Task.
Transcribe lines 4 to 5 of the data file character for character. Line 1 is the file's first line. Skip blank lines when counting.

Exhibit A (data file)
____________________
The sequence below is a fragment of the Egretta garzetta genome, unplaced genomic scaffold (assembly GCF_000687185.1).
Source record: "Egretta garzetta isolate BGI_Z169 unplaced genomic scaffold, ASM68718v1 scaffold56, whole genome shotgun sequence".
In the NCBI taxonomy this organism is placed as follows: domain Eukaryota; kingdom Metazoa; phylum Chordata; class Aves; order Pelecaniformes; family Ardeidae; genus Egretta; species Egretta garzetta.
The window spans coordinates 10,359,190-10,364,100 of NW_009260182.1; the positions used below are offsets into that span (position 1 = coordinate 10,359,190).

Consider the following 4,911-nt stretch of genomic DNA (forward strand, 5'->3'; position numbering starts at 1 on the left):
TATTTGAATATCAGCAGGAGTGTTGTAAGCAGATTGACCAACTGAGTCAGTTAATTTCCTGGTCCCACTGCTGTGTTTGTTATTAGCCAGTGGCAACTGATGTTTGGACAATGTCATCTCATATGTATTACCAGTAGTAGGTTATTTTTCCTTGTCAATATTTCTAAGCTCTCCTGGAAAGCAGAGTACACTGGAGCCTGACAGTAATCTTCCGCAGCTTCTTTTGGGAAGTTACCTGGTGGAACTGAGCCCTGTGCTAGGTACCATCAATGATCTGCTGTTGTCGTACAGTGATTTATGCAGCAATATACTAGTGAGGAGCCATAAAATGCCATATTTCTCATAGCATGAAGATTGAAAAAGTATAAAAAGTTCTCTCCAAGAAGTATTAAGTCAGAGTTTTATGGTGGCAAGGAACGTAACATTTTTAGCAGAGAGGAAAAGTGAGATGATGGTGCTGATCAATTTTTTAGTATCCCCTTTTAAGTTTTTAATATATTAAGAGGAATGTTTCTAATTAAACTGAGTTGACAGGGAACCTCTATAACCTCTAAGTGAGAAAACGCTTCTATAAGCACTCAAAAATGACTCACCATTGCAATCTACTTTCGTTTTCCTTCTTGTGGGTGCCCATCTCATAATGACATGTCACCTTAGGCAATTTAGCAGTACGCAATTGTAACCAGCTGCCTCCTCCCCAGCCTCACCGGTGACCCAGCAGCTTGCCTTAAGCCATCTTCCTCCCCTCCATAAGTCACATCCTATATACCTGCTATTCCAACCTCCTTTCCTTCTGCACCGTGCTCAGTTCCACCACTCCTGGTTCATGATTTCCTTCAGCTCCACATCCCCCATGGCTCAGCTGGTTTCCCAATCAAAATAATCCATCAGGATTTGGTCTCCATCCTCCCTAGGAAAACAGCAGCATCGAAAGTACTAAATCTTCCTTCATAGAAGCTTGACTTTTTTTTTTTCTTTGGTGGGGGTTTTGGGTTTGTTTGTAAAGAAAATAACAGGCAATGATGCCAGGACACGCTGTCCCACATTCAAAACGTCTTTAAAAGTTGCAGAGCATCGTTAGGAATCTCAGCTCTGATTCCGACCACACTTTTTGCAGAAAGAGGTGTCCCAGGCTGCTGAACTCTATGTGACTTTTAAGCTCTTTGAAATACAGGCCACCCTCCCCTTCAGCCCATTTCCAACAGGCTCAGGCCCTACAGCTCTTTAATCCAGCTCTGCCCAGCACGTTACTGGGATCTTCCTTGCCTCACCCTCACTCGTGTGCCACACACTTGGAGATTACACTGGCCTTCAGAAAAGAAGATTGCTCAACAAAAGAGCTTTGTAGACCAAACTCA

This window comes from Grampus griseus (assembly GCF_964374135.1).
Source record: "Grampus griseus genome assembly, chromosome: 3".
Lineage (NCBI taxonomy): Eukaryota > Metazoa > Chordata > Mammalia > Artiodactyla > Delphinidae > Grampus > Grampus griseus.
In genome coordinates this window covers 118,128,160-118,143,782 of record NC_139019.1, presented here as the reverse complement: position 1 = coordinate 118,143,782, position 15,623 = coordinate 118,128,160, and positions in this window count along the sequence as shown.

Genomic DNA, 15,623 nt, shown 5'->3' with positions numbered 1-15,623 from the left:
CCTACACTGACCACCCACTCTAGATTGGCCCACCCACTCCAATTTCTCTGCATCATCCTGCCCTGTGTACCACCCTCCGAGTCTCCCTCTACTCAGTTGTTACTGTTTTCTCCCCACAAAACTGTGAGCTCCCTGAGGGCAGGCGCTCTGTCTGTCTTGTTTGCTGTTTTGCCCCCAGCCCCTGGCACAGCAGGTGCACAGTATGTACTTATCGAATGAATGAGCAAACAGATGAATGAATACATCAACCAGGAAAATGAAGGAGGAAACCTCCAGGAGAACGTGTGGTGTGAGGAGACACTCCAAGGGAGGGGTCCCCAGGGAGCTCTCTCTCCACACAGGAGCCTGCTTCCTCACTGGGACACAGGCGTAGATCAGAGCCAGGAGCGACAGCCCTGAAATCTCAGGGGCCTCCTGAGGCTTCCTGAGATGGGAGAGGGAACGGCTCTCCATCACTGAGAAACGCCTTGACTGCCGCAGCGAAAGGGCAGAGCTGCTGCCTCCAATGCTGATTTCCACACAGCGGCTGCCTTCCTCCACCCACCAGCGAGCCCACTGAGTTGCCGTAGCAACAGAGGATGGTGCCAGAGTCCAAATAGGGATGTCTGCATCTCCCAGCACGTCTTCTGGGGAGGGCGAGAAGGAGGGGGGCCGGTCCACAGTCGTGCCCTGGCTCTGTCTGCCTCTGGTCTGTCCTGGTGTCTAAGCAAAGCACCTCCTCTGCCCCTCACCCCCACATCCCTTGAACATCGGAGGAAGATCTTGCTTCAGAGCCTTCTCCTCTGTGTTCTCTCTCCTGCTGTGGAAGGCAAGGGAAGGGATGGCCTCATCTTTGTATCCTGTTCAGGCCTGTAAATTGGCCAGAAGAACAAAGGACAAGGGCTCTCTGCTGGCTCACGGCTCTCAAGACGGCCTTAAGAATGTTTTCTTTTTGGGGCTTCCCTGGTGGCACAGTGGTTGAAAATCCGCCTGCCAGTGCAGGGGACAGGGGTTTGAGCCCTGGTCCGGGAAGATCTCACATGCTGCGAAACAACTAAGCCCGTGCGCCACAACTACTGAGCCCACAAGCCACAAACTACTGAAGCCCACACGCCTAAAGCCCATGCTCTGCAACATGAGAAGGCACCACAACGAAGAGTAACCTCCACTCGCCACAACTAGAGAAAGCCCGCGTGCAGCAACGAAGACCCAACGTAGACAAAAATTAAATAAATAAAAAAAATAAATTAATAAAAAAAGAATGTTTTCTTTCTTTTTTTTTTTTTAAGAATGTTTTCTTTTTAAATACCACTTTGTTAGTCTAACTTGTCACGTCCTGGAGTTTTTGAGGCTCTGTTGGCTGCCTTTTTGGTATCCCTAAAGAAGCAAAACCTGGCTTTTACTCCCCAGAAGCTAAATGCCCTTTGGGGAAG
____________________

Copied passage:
The window spans coordinates 10,359,190-10,364,100 of NW_009260182.1; the positions used below are offsets into that span (position 1 = coordinate 10,359,190).

Consider the following 4,911-nt stretch of genomic DNA (forward strand, 5'->3'; position numbering starts at 1 on the left):